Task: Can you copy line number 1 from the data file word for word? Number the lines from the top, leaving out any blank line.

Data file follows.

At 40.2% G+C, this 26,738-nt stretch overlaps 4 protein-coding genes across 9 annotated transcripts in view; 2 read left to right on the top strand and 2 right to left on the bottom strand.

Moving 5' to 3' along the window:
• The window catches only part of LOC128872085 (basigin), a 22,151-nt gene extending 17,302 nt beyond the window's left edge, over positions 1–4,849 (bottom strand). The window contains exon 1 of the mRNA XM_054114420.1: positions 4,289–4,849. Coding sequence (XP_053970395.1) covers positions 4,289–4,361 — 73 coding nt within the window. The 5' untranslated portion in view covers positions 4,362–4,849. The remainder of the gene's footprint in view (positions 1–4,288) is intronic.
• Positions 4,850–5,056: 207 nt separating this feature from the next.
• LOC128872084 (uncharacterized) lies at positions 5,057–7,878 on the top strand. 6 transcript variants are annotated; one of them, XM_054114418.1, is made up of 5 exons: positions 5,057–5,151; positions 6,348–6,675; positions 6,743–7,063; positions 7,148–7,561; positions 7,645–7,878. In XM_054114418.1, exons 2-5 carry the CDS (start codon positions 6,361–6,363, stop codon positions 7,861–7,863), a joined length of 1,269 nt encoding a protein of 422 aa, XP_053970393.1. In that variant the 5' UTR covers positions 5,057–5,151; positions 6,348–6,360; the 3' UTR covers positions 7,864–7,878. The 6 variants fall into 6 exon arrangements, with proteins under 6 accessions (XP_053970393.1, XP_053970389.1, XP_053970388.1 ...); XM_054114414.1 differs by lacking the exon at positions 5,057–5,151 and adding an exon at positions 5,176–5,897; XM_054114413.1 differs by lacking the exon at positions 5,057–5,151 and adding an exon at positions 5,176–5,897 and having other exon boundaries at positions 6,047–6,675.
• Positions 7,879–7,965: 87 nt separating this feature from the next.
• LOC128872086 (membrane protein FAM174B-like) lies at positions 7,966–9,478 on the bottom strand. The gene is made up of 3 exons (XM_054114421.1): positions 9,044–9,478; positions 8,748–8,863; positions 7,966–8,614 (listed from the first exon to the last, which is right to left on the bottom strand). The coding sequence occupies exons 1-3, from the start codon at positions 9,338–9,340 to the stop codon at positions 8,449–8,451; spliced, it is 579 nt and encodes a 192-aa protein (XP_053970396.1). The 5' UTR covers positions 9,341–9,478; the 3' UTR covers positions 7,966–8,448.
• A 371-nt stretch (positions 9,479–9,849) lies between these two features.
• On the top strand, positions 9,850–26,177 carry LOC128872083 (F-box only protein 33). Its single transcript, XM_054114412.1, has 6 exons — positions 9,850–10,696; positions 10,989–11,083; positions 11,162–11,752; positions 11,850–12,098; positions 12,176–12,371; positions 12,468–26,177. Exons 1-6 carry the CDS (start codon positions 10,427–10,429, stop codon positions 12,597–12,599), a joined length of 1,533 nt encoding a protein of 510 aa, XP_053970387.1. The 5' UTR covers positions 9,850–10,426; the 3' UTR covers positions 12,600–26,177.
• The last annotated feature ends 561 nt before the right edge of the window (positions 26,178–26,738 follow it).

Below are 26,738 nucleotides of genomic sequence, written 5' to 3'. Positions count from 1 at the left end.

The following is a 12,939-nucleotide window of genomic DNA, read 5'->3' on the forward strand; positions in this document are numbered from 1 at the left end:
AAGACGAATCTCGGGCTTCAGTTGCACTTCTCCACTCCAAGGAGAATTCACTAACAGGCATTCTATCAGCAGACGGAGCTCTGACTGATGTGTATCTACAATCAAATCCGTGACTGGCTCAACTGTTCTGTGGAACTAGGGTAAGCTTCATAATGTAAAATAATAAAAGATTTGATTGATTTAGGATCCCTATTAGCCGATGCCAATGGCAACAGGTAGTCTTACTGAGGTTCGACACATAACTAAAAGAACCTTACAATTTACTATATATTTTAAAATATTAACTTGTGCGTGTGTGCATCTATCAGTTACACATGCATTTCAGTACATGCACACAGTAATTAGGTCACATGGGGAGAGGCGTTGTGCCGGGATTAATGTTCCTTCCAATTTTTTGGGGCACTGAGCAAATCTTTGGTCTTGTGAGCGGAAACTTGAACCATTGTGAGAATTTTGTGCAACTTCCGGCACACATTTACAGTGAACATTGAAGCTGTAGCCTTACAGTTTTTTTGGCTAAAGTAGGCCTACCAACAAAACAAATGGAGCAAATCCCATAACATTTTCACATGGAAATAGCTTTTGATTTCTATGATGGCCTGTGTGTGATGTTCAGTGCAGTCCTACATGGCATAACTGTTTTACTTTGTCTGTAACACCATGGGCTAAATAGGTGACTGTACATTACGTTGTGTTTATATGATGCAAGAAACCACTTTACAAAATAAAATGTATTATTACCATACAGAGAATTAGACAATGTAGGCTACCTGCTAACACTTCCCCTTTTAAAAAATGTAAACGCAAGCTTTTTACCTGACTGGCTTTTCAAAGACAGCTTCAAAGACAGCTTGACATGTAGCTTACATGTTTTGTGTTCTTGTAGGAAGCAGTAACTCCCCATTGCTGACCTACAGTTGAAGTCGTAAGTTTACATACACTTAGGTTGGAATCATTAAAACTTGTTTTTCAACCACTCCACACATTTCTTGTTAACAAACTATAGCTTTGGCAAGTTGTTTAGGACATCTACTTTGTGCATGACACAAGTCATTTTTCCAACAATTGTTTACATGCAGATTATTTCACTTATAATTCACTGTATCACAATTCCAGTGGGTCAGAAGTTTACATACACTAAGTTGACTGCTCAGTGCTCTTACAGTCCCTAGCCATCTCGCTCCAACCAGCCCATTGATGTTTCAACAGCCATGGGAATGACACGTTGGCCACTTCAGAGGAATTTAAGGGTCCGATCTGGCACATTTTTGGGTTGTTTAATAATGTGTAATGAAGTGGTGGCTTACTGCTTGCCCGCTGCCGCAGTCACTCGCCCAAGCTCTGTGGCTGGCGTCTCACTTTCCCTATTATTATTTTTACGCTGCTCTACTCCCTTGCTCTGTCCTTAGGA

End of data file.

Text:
At 40.2% G+C, this 26,738-nt stretch overlaps 4 protein-coding genes across 9 annotated transcripts in view; 2 read left to right on the top strand and 2 right to left on the bottom strand.